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HUD has allocated $350 million to fund the first phase ofproposed "long-term fundamental reforms" that include a newinitiative, Transforming Rental Assistance, intended to modernizeits rental assistance program. Namely, the multi-year effort wouldconvert public housing to project-based vouchers and regionalizethe housing choice voucher program. The goals are to improve thephysical condition and management of public housing stock byenabling its owners to address the current and future capital needsof their properties and to streamline HUD oversight of its 13separate rental assistance programs. The allocation would helppreserve some 300,000 units of public and assisted housing.

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In one of the biggest funding increases, HUD would infuse theChoice Neighborhoods program with $250 million, up from a$65-million allocation in 2010. While its primary aim is to fundthe preservation, rehabilitation and transformation of public andHUD-assisted housing, the department also hopes to continue to makea variety of "transformative" investments, such as improvedtransportation, services and job opportunities, in distressedcommunities—high-poverty neighborhoods with concentrations ofpublic and assisted housing. The Choice Neighborhoods Initiativewould also replace the HOPE VI program, which was funded at $200million in FY2010. Entities that would receive grants includepublic housing authorities, local governments, nonprofits andfor-profit developers.

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HUD is maintaining its funding of the Community DevelopmentBlock Grant ($3.99 billion in FY2011), but as part of reformingsuch programs, it has proposed allocating an additional $150million to the new Catalytic Investment Competition Grants program.Under the auspices of the CDBG, the new program would providecapital to innovative economic development projects in targetedneighborhoods. The grants are meant to supplement the ChoiceNeighborhoods Initiative, Promise Neighborhoods, HOPE VI,Sustainable Communities or other place-based strategies.

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The budget proposal also calls for the extension of the HousingCredit Exchange program for another year. If approved by Congress,the program would allow states to exchange their unused 2009housing credit ceiling; credits returned in 2010; up to 40% of thestate's 2010 per-capita authority; and up to 40% of their share ofthe 2010 national pool allocation. The program applies only to 9%LIHTCs, not 4% or disaster credits. Assistance can come in the formof a grant or a loan, and projects can include non-tax-creditdevelopments that meet LIHTC income, rent and use requirements.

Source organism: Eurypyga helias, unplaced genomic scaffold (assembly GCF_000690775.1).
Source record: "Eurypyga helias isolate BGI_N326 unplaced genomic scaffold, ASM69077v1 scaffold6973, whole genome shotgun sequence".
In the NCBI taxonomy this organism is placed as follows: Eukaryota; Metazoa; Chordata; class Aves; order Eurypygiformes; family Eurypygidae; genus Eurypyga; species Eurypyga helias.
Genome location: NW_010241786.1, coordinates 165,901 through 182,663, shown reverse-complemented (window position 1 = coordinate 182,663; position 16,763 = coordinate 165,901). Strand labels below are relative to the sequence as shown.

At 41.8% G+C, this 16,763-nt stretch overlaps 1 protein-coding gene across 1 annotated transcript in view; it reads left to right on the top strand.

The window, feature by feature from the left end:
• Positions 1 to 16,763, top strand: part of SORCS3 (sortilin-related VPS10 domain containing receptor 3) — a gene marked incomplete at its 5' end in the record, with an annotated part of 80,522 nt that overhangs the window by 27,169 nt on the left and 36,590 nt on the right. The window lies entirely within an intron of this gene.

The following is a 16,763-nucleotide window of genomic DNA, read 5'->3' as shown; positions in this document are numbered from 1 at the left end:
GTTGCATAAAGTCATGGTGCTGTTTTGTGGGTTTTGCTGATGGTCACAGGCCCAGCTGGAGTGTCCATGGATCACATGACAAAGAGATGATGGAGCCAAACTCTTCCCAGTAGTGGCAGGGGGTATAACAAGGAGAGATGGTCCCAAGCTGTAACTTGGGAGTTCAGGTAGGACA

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For the second year of its Sustainable Communities Initiative (apartnership between HUD, the Department of Transportation and theEnvironmental Protection Agency), the department intends to use$150 million to encourage regional and community planning effortsaround transit-oriented, environmentally sound projects.

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The department also outlined some high-priority performancegoals for itself to achieve over the next two years, primarily toincrease efficiency and sustainability, and to meet theever-increasing need for affordable rental homes. The HUD budgetseeks $20 million in capital to be able to implement the proposedchanges. It once again requested that up to 1% of program fundingbe funneled into the Transformation Initiative Fund, for research,evaluation and program metrics; program demonstrations; informationand technology; and technical assistance and capacity building. HUDis also requesting $1 billion in mandatory spending to capitalizethe Housing Trust Fund.

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Congress has yet to approve these proposals, but already the HUDbudget has attracted some criticism. For one, the Administration isseeking to increase the Federal Housing Administration annualmortgage insurance premium for single-family housing, but no clueshave been given as to the potential implications for multifamily.And a major factor of note is the lack of attention given to theGSEs. Though the Administration has stated repeatedly that it wouldunveil a plan for Fannie Mae, Freddie Mac and other housing GSEswith its 2011 budget, any reform measures were conspicuouslyabsent. Government officials say they continue to monitor the GSEsituation, and Secretary Donovan indicated that reform proposalswill come soon, but no further information was provided.